Personally, I don't care much whether or not the turkey is stuffed.

    What matters is that the bird is chaperoned by piles of bacon rolls, mixed with chipolatas containing not less than 98 per cent meat, and plenty of chestnuts, freshly roasted and carefully peeled, tender all through and blessed with a few savoury scorches.

    Chestnuts contribute greatly to soups.

    Think of velvety cream of celery soup finished with snippets of grilled streaky bacon and crumbs of roast chestnut.

    Think of crystal clear hare consommé laced with forcemeat balls, roast chestnuts, fried apple and a curl of lemon peel.

    Many people love chestnut puddings best.

    Chestnut ice cream can be good.

    Turinois is child's play to make because it works so well using canned chestnut purée.

    Mont Blanc is queen of them all and a great labour of love.

    The chestnuts must be boiled until so tender that a finger and thumb will crush them, stripped of all shell and skin, sieved with a little milk infused with a spoonful of sugar and the seeds scraped from a vanilla pod, beaten, then sieved again, this time letting the mixture fall in soft pyramid mounds on to a plate - the lightest, fluffiest chestnut purée imaginable, crowned just before serving with snowy dollops of barely whipped cream.

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    Call it cheating if you like but I reckon the most civilised and convivial dessert involves no cooking - a tray of sweetmeats served by the fireside.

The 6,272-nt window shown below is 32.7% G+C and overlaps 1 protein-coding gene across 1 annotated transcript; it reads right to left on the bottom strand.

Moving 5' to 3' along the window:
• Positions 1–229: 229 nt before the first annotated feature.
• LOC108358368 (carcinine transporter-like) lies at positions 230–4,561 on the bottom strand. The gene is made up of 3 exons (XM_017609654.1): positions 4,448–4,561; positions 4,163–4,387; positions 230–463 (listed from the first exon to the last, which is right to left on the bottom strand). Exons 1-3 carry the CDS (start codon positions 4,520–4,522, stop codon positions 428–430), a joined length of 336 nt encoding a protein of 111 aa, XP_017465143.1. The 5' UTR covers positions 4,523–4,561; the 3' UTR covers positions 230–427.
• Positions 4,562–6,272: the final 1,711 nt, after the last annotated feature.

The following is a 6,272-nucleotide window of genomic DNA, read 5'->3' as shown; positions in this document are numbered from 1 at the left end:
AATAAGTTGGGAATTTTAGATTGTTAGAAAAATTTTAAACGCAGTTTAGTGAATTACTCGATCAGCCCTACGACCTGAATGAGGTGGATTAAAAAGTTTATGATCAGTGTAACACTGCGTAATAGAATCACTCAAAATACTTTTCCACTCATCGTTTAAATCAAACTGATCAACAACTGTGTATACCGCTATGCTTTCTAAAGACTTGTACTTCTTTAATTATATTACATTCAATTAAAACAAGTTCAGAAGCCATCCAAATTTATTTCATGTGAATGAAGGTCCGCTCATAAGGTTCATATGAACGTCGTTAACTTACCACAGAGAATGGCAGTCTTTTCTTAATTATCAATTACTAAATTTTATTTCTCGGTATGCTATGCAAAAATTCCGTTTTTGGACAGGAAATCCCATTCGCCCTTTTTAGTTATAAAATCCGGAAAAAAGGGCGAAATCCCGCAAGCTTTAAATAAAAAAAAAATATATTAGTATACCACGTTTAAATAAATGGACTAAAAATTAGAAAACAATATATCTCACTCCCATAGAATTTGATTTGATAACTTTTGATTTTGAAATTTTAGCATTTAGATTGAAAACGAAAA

Let there be a porcelain jar of stem ginger in syrup, with forks for spearing the chunks, to dip in crème frâiche or savour with best bitter chocolate.

    Let there be sharp-sweet Elvas plums, the traditional candied greengages of Portugal.

    Let there be miniature bunches of fat semi-dried Malaga raisins on the stalk to nibble as they are, or soften briefly in sweet muscatel wine before eating.

    And let there be chestnuts, both preserved and fresh.

    Dark, sticky, foil-wrapped marrons glacés, and chestnuts to roast in the embers - or on the bars of the firebasket as lovelorn Victorian girls did when seeking predictions about the ardour of their swains.

    Line up chestnuts on the bars and give them the names of young men you know, then wait for the fire to perform its magic.

    If a chestnut rolls into the fire, you lose the man to a rival.

    If a chestnut explodes, the young man he represents won't be much good to you.

    If a nut leaps off the grate into the room, there is hope.

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    And if it lands in your lap, he is yours.

December 23, 2005 at 10:01 AM | Permalink


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Comments

last year I bought a bag of chestnuts in front of the British Museum and ate them with my girlfreind on the way to Trafalgar Square. Dreamy. Same a few weeks later in front of the Louvre on way to Grand Palais...for me its the smell and the warmth more than the taste...I made some at home a few months ago...remarkably easy...just cut a cross shaped pair of slits in the flat side with a sharp knife, toss on a flat pan and bake at 350-400 until they pop open and smell good...highly recomended for in-home holiday aroma if you can find some...

Posted by: sb | Dec 23, 2005 12:17:31 PM